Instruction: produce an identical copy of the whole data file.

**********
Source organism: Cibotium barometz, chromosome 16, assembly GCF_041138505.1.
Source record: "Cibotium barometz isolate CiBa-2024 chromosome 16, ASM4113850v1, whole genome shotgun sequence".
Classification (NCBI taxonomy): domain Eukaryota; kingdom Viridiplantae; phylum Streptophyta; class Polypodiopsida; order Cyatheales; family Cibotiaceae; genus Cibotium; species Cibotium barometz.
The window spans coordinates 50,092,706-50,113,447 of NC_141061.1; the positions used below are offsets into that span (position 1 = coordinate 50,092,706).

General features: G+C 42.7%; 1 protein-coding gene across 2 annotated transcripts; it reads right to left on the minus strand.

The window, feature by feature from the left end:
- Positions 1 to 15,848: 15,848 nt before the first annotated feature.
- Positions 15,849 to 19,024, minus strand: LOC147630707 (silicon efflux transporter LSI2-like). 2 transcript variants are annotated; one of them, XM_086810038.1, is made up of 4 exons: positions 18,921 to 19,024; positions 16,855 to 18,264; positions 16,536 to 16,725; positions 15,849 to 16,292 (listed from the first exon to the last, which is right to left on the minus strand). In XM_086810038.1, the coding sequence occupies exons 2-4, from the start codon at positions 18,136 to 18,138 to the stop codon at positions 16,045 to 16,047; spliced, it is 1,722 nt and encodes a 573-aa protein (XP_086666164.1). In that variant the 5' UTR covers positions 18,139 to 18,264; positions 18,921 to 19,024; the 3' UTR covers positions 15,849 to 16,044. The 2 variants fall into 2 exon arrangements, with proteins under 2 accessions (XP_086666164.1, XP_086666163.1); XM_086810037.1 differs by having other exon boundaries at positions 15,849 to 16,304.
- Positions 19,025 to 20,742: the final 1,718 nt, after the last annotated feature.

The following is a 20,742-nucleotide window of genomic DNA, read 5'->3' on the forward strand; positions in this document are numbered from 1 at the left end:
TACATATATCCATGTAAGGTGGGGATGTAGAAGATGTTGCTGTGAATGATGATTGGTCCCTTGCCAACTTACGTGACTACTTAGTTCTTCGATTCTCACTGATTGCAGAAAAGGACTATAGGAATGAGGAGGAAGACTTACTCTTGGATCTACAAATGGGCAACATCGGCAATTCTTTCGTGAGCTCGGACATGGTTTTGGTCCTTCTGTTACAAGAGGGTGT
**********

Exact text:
Source organism: Cibotium barometz, chromosome 16, assembly GCF_041138505.1.
Source record: "Cibotium barometz isolate CiBa-2024 chromosome 16, ASM4113850v1, whole genome shotgun sequence".
Classification (NCBI taxonomy): domain Eukaryota; kingdom Viridiplantae; phylum Streptophyta; class Polypodiopsida; order Cyatheales; family Cibotiaceae; genus Cibotium; species Cibotium barometz.
The window spans coordinates 50,092,706-50,113,447 of NC_141061.1; the positions used below are offsets into that span (position 1 = coordinate 50,092,706).

General features: G+C 42.7%; 1 protein-coding gene across 2 annotated transcripts; it reads right to left on the minus strand.

The window, feature by feature from the left end:
- Positions 1 to 15,848: 15,848 nt before the first annotated feature.
- Positions 15,849 to 19,024, minus strand: LOC147630707 (silicon efflux transporter LSI2-like). 2 transcript variants are annotated; one of them, XM_086810038.1, is made up of 4 exons: positions 18,921 to 19,024; positions 16,855 to 18,264; positions 16,536 to 16,725; positions 15,849 to 16,292 (listed from the first exon to the last, which is right to left on the minus strand). In XM_086810038.1, the coding sequence occupies exons 2-4, from the start codon at positions 18,136 to 18,138 to the stop codon at positions 16,045 to 16,047; spliced, it is 1,722 nt and encodes a 573-aa protein (XP_086666164.1). In that variant the 5' UTR covers positions 18,139 to 18,264; positions 18,921 to 19,024; the 3' UTR covers positions 15,849 to 16,044. The 2 variants fall into 2 exon arrangements, with proteins under 2 accessions (XP_086666164.1, XP_086666163.1); XM_086810037.1 differs by having other exon boundaries at positions 15,849 to 16,304.
- Positions 19,025 to 20,742: the final 1,718 nt, after the last annotated feature.

The following is a 20,742-nucleotide window of genomic DNA, read 5'->3' on the forward strand; positions in this document are numbered from 1 at the left end:
TACATATATCCATGTAAGGTGGGGATGTAGAAGATGTTGCTGTGAATGATGATTGGTCCCTTGCCAACTTACGTGACTACTTAGTTCTTCGATTCTCACTGATTGCAGAAAAGGACTATAGGAATGAGGAGGAAGACTTACTCTTGGATCTACAAATGGGCAACATCGGCAATTCTTTCGTGAGCTCGGACATGGTTTTGGTCCTTCTGTTACAAGAGGGTGT